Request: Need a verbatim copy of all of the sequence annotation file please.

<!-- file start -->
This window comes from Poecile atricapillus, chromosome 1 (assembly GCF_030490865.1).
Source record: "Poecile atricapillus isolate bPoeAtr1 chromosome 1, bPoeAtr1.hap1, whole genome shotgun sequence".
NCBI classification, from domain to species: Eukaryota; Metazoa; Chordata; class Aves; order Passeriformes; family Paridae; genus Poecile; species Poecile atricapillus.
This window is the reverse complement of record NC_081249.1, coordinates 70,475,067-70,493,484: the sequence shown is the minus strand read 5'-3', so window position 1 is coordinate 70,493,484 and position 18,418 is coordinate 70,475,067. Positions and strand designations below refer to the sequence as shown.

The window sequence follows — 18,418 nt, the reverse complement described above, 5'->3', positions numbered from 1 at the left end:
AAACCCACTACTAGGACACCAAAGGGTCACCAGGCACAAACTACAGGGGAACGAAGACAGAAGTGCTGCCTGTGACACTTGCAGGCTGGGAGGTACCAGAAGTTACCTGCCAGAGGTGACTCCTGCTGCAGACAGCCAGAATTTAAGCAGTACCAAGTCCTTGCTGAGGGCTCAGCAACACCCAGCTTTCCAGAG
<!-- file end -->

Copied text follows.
This window comes from Poecile atricapillus, chromosome 1 (assembly GCF_030490865.1).
Source record: "Poecile atricapillus isolate bPoeAtr1 chromosome 1, bPoeAtr1.hap1, whole genome shotgun sequence".
NCBI classification, from domain to species: Eukaryota; Metazoa; Chordata; class Aves; order Passeriformes; family Paridae; genus Poecile; species Poecile atricapillus.
This window is the reverse complement of record NC_081249.1, coordinates 70,475,067-70,493,484: the sequence shown is the minus strand read 5'-3', so window position 1 is coordinate 70,493,484 and position 18,418 is coordinate 70,475,067. Positions and strand designations below refer to the sequence as shown.

The window sequence follows — 18,418 nt, the reverse complement described above, 5'->3', positions numbered from 1 at the left end:
AAACCCACTACTAGGACACCAAAGGGTCACCAGGCACAAACTACAGGGGAACGAAGACAGAAGTGCTGCCTGTGACACTTGCAGGCTGGGAGGTACCAGAAGTTACCTGCCAGAGGTGACTCCTGCTGCAGACAGCCAGAATTTAAGCAGTACCAAGTCCTTGCTGAGGGCTCAGCAACACCCAGCTTTCCAGAG